Israel Aims New HIV Campaign at Asylum Seekers From Eritrea and Sudan

Campaign coincides with World AIDS Day; African migrants account for a quarter of newly diagnosed HIV carriers; some were infected as a result of rape in torture camps on the way to Israel.

A poster for a new HIV information campaign for asylum seekers from Eritrea and Sudan, Tel Aviv. Nov. 30, 2015.
Moti Milrod

The Israel AIDS Task Force is embarking for the first time on an HIV information campaign among asylum seekers from Eritrea and Sudan, in light of the high rates of infection.

In recent years asylum seekers have constituted at least one quarter of those diagnosed as HIV carriers in Israel. The campaign coincides with World AIDS Day on Tuesday, and is being conducted in cooperation with ASSAF — the Aid Organization for Refugees and Asylum Seekers — and the support of the United Nations High Commissioner for Refugees.

It includes large billboards in areas where asylum seekers live. The first have already been mounted on the walls of the New Central Bus Station complex in Tel Aviv, thanks to the station’s CEO Miki Ziv. The billboards, like the flyers distributed in community centers, address the asylum seekers in Arabic and Tigrinya (a language spoken by many Eritreans) and call on them to be tested and to practice safe sex.

In addition, the ASSAF field volunteers are distributing condoms in these communities. The clinics and the Israel AIDS Task Force have set aside two evenings a week for asylum seekers who are interested in being tested and in receiving advice with the help of interpreters.

According to the figures of the Population and Immigration Registry, there are about 44,600 asylum seekers in Israel, 73 percent of them from Eritrea and 19 percent from Sudan. In the past four years — between 2011 and 2014 — asylum seekers have constituted a significant percentage of those newly diagnosed as HIV carriers.

For example, according to the figures of the National Center for HIV Testing, in 2014, 488 HIV carriers were diagnosed, 118 of them (24 percent) migrants from Eritrea or Sudan. In 2013, 495 were diagnosed, out of which 138 (28 percent) of them were migrants; in 2012, 499 carriers, with 145 (29 percent ) from Eritrea or Sudan, with a similar percentage in 2011 (135 of 463).

According to Dr. Yuval Livnat, executive director of the AIDS Task Force, there are several reasons why asylum seekers account for a high percentage of the carriers.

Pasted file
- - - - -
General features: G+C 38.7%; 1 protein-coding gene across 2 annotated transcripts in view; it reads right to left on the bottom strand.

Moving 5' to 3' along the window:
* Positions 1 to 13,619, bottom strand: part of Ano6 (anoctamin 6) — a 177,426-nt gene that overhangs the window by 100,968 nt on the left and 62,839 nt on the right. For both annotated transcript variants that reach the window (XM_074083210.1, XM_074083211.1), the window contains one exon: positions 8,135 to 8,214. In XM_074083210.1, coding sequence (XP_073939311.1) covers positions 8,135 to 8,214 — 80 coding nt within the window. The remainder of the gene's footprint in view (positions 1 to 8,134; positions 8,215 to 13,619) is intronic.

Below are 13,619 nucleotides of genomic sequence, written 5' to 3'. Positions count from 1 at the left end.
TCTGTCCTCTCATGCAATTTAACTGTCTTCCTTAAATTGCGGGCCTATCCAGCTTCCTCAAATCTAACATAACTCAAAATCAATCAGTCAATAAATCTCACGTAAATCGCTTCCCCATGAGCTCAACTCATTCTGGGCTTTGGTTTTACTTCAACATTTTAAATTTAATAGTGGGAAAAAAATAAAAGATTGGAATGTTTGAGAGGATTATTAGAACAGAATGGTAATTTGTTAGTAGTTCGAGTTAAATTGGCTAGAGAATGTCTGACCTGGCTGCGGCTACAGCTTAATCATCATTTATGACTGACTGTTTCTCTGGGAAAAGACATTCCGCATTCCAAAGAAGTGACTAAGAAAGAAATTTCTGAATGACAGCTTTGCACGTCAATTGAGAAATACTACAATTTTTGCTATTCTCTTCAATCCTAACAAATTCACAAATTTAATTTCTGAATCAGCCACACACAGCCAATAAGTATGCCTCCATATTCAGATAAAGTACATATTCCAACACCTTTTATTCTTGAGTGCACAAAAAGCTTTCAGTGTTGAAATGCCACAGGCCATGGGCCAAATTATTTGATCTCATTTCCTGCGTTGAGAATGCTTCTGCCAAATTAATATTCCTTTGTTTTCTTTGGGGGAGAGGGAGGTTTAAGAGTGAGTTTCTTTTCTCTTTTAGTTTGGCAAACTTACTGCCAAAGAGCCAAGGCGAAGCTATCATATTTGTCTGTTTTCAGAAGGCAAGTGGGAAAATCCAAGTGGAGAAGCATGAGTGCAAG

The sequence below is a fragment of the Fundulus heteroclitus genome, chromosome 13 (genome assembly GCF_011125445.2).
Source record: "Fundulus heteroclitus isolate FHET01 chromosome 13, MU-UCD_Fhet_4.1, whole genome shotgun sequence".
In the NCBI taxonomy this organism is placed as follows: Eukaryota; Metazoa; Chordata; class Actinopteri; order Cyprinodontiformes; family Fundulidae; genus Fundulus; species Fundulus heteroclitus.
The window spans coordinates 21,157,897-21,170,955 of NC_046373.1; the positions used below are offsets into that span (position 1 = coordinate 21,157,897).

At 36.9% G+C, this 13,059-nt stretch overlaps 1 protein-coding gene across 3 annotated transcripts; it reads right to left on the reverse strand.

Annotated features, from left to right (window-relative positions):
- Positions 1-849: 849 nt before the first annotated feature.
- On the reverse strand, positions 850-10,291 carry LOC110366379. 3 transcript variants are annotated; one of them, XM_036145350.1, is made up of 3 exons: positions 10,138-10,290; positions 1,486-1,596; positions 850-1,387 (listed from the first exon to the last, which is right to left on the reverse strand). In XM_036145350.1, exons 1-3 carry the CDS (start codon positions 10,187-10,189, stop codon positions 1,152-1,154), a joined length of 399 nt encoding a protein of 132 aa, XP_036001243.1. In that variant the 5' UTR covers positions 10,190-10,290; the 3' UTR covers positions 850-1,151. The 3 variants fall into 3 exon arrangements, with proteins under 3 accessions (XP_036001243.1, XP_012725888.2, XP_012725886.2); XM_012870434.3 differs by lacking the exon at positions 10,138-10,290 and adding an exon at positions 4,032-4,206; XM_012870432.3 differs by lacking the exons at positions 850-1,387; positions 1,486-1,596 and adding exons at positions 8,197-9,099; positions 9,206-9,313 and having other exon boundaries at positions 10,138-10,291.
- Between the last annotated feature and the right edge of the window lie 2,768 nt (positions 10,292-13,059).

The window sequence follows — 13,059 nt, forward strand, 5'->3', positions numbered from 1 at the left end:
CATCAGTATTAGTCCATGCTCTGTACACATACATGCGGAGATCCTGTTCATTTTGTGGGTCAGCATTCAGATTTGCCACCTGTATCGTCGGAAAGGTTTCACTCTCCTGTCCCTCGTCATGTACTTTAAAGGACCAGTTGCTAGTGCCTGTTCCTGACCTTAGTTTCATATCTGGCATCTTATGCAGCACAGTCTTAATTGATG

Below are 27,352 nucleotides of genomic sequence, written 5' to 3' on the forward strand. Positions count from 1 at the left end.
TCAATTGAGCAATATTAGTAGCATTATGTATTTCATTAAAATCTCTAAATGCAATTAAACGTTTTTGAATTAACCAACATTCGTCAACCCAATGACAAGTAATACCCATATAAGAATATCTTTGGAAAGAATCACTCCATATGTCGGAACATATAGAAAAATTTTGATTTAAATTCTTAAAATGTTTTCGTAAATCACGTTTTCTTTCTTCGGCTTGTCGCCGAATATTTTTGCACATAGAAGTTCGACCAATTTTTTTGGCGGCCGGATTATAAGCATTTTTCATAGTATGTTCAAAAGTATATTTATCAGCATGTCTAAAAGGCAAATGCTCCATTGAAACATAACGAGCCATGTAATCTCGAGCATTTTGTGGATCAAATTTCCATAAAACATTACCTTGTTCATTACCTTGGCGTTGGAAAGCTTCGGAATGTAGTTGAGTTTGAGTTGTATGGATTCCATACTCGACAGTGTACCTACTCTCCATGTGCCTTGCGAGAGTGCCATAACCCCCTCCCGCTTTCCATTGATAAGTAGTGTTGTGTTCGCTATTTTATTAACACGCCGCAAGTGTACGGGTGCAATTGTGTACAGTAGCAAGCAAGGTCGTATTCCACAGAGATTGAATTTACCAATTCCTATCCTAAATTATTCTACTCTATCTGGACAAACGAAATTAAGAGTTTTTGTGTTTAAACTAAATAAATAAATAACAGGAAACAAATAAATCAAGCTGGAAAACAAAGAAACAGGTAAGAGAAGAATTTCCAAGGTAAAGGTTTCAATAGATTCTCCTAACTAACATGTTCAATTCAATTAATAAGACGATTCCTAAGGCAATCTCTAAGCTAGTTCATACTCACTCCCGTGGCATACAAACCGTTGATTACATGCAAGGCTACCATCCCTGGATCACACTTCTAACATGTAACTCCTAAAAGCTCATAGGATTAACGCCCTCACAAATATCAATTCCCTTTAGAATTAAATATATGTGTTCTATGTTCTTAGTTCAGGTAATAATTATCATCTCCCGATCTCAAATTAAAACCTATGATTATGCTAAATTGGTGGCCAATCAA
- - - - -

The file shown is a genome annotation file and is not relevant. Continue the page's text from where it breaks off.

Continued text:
“They come in the first place from countries where the frequency of HIV in the population is higher. But there are other reasons. Already on the way to Israel some of them passed through torture camps and were infected as a result of rape. When they’ve already arrived here there are additional contributing factors,” explains Livnat.

“They don’t receive medical care because the National Health Insurance Law doesn’t apply to them. So they don’t see family doctors, are not aware, don’t receive care and the level of the virus in their blood increases, and with it the risk of infection rises sharply.”

Livnat said that due to a lack of information in Israel directed at the asylum-seeking community, awareness of the existence of the virus and the disease here is relatively low.

“In focus groups that we held for Eritreans they said that in Eritrea there is far more information and publicity on the subject. Some of them, who arrive after military service, say that even in the army there is greater awareness of the subject and testing is done,” says Livnat.

Their lack of contact with the medical establishment contributes to the spread of the virus. “Many of them say: ‘We haven’t heard about it in Israel, we thought it doesn’t exist here,’” adds Livnat.

Recently there has been evidence of communal mobilization to increase awareness, report officials of the Israel AIDS Task Force. Today the task force itself has two staff members who work directly with the communities, along with other volunteers in the field who disseminate information and means of protection.

About a year ago the Health Ministry launched a program for HIV carriers, among the asylum seekers, which today provides treatment to about 100 carriers. “It’s a welcome initiative,” says Livnat, “but we know that there are more carriers and there is need for a more comprehensive program.”